What did you do in the military and where did you serve?
I was a Ground Support Equipment Technician in the Marine Corps. We basically worked on and maintained the gear you see around the airplanes at the airport, like tugs and weapons loaders. I served for one enlistment in Yuma, AZ, but I got to take a break from the heat when I took a cruise with the 15th MEU about 3/4ths into my enlistment.
Tell us about your decision to pursue undergraduate and/or graduate degrees following your military service.
I knew I wanted to go back to school and finish my bachelors degree, but I didn’t have a clear idea as to what I wanted to study. I’ve always had many interests, and it becomes difficult to pick only one. Because of this, I switched majors and ended up having to drop my double major for Physics (for now, I plan to finish it one day) to graduate in May from Communication. I think I missed the environment with a focus was on learning and experimenting, and I wanted to go back to it after service.
What are your plans for the future?
My plans are to start grad school (Masters degree) this fall. Beyond that, I have several options and I am hoping that my time in grad school helps me decide. The one thing I know beyond a doubt is that I am going to spend a few years in Communication before returning to school for Physics, and that I want to use my time in Communication to help and engage with veterans. I am not sure if I am going to do this through research, community engagement/outreach, or teaching (or maybe all), and so that’s what these next two years are about.
What research opportunities did you pursue in undergrad?
I was fortunate to connect with a professor early in my undergraduate career who provided me with several different kinds of opportunities for research. I was able to be a part of a group of professors who worked and are in the process of publishing research concerning the dynamics of communication for spouses after a servicemember’s return from deployment. I also presented twice at research conferences, which was a great opportunity. The other opportunity I had was to intern for a museum’s photography program for veterans and then conduct an assessment of the program with a Communication professor and graduate student.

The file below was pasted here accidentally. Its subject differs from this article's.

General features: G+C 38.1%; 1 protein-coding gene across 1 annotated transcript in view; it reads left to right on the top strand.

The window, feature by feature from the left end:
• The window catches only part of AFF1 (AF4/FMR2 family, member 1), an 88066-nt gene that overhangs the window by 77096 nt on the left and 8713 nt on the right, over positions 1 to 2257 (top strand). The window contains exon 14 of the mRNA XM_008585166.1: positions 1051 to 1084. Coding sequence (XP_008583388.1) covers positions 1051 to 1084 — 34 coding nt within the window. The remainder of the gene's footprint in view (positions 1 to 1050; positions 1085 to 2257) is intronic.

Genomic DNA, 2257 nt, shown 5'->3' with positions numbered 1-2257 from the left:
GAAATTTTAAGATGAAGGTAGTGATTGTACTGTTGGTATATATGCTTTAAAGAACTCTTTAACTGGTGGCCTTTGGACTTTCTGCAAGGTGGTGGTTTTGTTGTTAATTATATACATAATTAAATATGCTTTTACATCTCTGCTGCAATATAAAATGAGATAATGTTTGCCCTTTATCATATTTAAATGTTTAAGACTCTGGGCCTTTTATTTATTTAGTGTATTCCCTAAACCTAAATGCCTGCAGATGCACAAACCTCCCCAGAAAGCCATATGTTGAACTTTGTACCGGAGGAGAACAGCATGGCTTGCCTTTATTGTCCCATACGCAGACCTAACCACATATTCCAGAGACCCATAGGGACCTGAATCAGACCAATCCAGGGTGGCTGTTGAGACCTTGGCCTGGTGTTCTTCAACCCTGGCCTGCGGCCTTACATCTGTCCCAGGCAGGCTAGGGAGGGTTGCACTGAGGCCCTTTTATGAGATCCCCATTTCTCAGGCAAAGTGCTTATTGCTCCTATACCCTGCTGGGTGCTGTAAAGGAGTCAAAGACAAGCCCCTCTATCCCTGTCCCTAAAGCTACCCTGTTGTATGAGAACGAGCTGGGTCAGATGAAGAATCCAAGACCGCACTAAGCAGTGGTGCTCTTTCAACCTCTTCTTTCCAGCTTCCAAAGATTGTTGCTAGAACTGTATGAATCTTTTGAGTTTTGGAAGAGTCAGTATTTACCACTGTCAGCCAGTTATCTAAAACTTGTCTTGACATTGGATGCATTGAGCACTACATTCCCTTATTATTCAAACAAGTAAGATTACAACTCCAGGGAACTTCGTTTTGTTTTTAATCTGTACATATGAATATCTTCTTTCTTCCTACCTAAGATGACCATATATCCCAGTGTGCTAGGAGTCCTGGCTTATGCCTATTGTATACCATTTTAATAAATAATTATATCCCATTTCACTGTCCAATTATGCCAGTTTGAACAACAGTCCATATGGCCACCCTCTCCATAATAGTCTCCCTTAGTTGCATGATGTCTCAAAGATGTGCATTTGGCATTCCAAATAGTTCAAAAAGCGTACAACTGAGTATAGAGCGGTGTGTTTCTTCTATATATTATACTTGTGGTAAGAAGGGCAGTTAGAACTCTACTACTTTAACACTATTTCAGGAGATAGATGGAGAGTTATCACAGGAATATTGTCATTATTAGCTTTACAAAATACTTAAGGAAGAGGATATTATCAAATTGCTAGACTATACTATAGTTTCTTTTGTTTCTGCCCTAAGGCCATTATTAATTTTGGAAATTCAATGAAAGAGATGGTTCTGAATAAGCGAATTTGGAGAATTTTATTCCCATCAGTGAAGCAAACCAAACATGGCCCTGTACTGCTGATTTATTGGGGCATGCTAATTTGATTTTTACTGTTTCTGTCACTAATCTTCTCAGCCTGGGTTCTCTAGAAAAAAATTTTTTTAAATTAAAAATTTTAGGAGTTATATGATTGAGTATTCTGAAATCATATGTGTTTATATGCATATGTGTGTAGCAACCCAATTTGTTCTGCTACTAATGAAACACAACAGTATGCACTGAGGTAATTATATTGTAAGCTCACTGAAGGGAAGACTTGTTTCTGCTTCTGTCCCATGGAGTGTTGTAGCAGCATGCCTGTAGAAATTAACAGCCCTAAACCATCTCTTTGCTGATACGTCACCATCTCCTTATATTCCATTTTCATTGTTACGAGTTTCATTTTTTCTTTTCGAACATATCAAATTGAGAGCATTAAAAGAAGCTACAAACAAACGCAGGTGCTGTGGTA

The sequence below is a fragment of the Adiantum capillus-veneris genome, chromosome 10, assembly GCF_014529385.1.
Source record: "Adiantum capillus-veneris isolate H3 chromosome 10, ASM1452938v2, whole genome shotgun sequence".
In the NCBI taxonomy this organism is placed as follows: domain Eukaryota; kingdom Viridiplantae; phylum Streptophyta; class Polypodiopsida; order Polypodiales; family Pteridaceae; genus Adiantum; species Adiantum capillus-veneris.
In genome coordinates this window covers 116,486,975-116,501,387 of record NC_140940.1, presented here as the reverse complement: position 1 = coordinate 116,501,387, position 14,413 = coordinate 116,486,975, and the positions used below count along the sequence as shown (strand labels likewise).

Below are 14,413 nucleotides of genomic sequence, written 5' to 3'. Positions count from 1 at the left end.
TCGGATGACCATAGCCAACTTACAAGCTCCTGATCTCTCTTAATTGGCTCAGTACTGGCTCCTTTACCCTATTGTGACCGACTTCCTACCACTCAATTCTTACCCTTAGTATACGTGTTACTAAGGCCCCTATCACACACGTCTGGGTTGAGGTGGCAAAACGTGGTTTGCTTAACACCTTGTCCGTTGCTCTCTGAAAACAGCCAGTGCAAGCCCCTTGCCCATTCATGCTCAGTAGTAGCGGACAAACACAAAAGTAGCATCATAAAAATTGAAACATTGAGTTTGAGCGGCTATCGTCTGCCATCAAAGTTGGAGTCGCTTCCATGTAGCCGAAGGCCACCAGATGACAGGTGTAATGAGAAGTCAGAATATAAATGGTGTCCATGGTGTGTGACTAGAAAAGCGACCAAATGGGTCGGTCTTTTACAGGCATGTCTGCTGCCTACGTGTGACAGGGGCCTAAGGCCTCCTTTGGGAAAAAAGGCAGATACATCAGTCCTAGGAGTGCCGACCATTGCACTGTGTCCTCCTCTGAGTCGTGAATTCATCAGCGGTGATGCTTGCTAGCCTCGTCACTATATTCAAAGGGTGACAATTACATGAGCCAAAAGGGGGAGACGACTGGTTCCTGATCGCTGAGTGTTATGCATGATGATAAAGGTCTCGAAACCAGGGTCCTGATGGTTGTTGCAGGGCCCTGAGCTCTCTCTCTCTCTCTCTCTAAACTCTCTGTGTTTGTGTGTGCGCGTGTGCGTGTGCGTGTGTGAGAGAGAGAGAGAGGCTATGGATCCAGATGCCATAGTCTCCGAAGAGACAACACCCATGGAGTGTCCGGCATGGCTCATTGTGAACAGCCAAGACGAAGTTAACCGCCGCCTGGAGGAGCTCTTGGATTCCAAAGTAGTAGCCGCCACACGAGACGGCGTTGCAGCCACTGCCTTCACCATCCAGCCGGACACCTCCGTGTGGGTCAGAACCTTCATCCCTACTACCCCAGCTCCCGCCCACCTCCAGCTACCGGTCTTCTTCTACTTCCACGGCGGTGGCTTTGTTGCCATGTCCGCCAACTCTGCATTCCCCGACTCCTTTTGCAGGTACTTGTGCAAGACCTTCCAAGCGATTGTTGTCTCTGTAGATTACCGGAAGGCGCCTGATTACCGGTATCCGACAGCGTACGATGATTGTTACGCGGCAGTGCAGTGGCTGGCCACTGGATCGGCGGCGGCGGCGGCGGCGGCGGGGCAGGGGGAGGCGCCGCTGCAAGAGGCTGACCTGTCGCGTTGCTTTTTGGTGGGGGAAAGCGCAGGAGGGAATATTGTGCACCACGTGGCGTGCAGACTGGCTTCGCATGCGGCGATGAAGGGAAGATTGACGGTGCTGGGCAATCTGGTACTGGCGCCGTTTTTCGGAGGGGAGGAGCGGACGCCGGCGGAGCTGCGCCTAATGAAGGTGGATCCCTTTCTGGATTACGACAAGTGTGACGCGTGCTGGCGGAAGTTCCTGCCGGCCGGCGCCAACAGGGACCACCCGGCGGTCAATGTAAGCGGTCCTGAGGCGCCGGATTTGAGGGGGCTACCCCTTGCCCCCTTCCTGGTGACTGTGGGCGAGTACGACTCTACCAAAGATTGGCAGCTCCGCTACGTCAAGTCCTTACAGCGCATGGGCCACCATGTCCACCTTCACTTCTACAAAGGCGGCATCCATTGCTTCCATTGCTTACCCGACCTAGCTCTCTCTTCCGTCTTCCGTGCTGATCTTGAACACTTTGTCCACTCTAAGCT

How did your military experience help you succeed in UG or in research?
It helped in two major ways. First, it gave me the topic I wanted to focus on in my research, not just for veterans, but for the public as well. I am a proponent for believing we can reduce or eliminate the military-civilian divide. Second, it gave me to fortitude and qualities to finish my degree and take advantage of every opportunity that was presented to me. Undergrad was rough for me, especially when I was doing a double major of Communication and Physics (minor in Astronomy) and trying to also do an internship at the same time. I somehow made it through and although I did drop Physics, I felt grateful that I at least had tried it out.
What are your thoughts about having been a “non-traditional” student in undergrad?
I view it as a positive mostly. My perspective is different than when I first tried college before serving, and the life experience has only made me stronger. When school got rough, I was able to continue going because I knew I could get through it.
What advice would you give to veterans interested in doing research or going to grad school?
Be open to opportunities that come up. I have gotten all my research opportunities by being ready when an opportunity presented itself, and they were opportunities I never would have imagined getting when I first reentered college. Luck is part of the equation, at least for me, but the other half is putting in the work and energy when the opportunity presented itself.
How can we get in touch with you?
My email is firstname.lastname@example.org. Feel free to email me whenever!